The budget of a care trust for social care is to be delegated from the authority providing social services. It may be worthy of consideration by the Government that that combined role should be democratically accountable to the community that it serves. The Minister said that he thought that this proposal would lead to some unwelcome bureaucracy. I am all for getting rid of unwelcome bureaucracy. However, I should like to suggest that there are all sorts of good reasons relating to democratic representation and the contribution of local knowledge that serve to recommend it. I beg to move.

Lord Hunt of Kings Heath: I understand the noble Earl's point. I have already made it clear that I have sympathy with non-metropolitan district councils and that I would certainly encourage the NHS locally to develop as strong a partnership as possible with those councils. Their housing and other roles make that doubly important.

My concern is that unless it is absolutely clear which local authority in any given area is the overview and scrutiny committee, there will be many problems and potential disputes. That is why I consider that the way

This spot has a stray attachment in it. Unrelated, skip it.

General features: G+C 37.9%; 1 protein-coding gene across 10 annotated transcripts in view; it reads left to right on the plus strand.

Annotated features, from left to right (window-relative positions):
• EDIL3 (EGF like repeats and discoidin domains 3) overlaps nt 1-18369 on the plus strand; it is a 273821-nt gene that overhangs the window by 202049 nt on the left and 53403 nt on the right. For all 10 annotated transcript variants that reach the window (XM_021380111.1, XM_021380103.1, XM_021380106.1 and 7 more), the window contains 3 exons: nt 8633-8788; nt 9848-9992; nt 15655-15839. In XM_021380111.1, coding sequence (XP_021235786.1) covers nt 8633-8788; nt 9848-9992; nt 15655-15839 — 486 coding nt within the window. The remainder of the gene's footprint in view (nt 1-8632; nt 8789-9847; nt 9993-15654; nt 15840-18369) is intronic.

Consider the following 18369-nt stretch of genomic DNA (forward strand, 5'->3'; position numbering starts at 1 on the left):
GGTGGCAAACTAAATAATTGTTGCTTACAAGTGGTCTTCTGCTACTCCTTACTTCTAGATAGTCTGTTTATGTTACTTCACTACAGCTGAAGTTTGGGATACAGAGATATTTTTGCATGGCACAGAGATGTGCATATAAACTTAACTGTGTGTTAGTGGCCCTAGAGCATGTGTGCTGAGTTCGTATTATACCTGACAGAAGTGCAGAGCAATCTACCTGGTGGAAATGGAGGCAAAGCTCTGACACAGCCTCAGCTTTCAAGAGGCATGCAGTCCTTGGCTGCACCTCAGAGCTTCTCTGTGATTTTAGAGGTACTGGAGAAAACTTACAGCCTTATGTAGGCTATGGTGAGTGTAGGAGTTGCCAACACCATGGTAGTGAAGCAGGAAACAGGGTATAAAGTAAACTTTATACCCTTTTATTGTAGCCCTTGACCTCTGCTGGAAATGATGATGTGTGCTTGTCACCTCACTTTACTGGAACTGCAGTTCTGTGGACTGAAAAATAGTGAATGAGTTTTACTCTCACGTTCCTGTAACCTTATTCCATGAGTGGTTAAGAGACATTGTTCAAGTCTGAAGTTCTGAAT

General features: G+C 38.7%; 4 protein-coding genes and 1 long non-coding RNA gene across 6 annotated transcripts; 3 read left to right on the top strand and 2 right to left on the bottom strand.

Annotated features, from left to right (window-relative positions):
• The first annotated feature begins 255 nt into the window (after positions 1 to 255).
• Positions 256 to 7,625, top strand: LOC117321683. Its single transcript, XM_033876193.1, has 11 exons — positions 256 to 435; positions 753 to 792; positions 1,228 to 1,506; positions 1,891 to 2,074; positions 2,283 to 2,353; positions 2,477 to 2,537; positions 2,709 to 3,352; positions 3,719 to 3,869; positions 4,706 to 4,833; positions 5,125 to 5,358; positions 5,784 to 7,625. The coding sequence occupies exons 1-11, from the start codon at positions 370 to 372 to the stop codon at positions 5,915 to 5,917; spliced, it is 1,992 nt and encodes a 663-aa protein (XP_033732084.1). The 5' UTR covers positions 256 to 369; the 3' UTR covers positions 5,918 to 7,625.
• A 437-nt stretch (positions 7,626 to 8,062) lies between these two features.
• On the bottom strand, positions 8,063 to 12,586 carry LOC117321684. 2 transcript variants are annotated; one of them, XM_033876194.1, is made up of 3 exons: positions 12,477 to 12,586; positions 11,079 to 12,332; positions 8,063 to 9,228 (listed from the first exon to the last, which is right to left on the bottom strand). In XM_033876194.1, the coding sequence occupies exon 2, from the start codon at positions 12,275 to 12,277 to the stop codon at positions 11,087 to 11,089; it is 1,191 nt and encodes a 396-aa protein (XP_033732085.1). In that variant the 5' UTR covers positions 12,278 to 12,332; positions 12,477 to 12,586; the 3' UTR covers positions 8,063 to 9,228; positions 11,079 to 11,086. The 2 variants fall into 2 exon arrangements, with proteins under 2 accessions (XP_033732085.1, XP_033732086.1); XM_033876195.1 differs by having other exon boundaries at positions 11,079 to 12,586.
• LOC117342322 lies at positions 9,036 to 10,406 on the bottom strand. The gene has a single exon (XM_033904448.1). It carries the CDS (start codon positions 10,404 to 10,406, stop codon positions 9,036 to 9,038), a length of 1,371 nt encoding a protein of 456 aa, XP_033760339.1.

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in which it is expressed in Clause 8 provides a satisfactory way through. Clause 8(2)(b) makes it clear that,

    "a local authority may arrange for relevant functions in relation to that authority to be exercisable by an overview and scrutiny committee of another local authority".

I can assure the noble Earl that in relation to Clause 8 that could be a non-metropolitan district council.

To take the noble Earl's example, if a matter arose concerning a primary care trust, it would be perfectly appropriate and possible for the county council to arrange for that oversight function to be exercisable by the overview and scrutiny committee of a non-metropolitan district council which covered the area of the PCT; but the decision whether or not to do it would be a matter for the county council. I believe that we have the capacity to make it abundantly clear that within any locality one local authority has that overall responsibility.

Earl Howe: I am grateful to the Minister. I shall reflect on what he has said. In the meantime, I beg leave to withdraw the amendment.

Amendment, by leave, withdrawn.

[Amendment No. 41 not moved.]

Lord Clement-Jones moved Amendment No. 42:

    Page 6, line 27, at end insert--

"( ) as to the composition of the committee so as to include representatives of the voluntary sector and the Patients' Council,"